Female prisoners at Parchman sewing, c. 1930 
By Mississippi Department of Archives and History [see page for license], via Wikimedia Commons

A History of Women’s Prisons

While women's prisons historically emphasized the virtues of traditional femininity, the conditions of these prisons were abominable.

Legalizing Marijuana: Lessons from the Post-prohibition Era

The country's experience regulating alcohol after Prohibition may provide lessons regarding marijuana.
Close-up of "Just Married" sign attached on convertible car's trunk. Horizontal shot.

A Threat to “Traditional Marriage” in the 1920s

The view of "traditional marriage" has been under attack since long before anyone imagined state-sanctioned gay and lesbian unions

Making the Middle East

Better know the Middle East

Recording History: The Lincoln-Douglas Debates

The Lincoln-Douglas Debates of 1858 are a touchstone of American history.

Carter G. Woodson, The Father of Black History Month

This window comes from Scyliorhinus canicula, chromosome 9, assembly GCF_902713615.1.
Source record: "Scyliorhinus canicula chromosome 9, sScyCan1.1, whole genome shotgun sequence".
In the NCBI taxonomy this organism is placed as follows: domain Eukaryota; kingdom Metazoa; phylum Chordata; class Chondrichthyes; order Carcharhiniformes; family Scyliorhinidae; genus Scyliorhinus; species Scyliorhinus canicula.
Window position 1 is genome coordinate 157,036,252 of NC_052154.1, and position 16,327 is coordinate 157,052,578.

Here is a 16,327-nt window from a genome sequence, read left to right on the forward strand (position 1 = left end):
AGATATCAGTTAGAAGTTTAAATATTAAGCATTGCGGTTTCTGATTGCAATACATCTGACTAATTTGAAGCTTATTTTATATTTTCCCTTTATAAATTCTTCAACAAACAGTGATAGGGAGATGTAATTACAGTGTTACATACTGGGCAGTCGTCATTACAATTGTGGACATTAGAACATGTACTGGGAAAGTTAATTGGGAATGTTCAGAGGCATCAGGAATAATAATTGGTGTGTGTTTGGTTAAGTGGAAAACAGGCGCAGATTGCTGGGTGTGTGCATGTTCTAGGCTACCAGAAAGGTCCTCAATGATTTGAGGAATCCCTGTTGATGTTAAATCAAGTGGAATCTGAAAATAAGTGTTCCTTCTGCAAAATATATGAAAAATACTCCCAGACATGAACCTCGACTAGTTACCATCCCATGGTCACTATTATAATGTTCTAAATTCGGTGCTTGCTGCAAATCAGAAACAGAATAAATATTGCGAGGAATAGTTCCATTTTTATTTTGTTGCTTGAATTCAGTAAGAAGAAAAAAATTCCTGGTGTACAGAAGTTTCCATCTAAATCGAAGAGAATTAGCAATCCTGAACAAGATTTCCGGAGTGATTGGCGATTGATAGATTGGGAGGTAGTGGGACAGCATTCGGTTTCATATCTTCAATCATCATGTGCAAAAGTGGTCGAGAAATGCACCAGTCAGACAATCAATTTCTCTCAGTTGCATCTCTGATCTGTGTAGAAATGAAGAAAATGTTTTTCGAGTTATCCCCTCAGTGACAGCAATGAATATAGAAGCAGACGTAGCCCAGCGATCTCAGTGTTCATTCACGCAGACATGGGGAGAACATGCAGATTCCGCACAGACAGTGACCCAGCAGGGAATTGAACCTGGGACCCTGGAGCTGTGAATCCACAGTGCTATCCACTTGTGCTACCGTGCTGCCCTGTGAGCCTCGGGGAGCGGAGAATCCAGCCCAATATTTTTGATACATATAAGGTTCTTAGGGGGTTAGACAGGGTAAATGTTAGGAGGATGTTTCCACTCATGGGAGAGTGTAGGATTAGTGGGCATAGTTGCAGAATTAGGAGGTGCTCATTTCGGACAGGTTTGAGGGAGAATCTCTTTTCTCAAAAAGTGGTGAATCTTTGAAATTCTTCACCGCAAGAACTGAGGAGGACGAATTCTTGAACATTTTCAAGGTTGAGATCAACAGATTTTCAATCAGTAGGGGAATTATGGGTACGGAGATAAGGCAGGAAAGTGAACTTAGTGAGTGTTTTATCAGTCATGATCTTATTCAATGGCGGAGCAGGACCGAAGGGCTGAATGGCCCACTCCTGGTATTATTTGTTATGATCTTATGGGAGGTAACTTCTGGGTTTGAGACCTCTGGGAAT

The origins of Black History Month date back to 1926, when a historian named Carter G. Woodson spearheaded “Negro History Week.”

The Origins of St. Valentine’s Day

The complicated origins of St. Valentine's Day.
A postcard of a Duluth lynching, June 15, 1920

Lynching in America

A new report called Lynching in America: Confronting the Legacy of Racial Terror," documents 3,959 African Americans lynched between 1877 and 1950.

Nelson Mandela’s Release

February 11th marks a quarter century since the release of Nelson Mandela (1918-2013)

Debating Welfare Way Before George Will

The debate over welfare goes back surprisingly far.